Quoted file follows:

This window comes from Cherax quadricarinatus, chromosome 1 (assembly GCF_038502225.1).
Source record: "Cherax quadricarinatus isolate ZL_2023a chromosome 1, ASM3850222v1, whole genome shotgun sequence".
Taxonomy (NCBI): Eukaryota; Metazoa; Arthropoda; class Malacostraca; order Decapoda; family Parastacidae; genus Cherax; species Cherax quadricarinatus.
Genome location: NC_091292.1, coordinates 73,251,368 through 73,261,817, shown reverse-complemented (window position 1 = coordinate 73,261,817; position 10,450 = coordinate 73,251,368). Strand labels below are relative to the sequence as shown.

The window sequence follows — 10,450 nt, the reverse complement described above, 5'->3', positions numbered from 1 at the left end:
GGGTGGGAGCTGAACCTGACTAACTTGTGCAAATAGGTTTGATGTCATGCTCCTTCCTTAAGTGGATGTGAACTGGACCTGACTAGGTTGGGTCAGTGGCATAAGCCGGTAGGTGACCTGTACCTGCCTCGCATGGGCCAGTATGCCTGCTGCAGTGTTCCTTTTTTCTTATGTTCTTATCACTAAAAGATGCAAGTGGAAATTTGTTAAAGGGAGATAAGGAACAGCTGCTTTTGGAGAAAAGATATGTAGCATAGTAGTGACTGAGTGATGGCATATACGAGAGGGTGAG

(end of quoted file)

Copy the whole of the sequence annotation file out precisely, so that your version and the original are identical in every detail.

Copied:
This window comes from Cherax quadricarinatus, chromosome 1 (assembly GCF_038502225.1).
Source record: "Cherax quadricarinatus isolate ZL_2023a chromosome 1, ASM3850222v1, whole genome shotgun sequence".
Taxonomy (NCBI): Eukaryota; Metazoa; Arthropoda; class Malacostraca; order Decapoda; family Parastacidae; genus Cherax; species Cherax quadricarinatus.
Genome location: NC_091292.1, coordinates 73,251,368 through 73,261,817, shown reverse-complemented (window position 1 = coordinate 73,261,817; position 10,450 = coordinate 73,251,368). Strand labels below are relative to the sequence as shown.

The window sequence follows — 10,450 nt, the reverse complement described above, 5'->3', positions numbered from 1 at the left end:
GGGTGGGAGCTGAACCTGACTAACTTGTGCAAATAGGTTTGATGTCATGCTCCTTCCTTAAGTGGATGTGAACTGGACCTGACTAGGTTGGGTCAGTGGCATAAGCCGGTAGGTGACCTGTACCTGCCTCGCATGGGCCAGTATGCCTGCTGCAGTGTTCCTTTTTTCTTATGTTCTTATCACTAAAAGATGCAAGTGGAAATTTGTTAAAGGGAGATAAGGAACAGCTGCTTTTGGAGAAAAGATATGTAGCATAGTAGTGACTGAGTGATGGCATATACGAGAGGGTGAG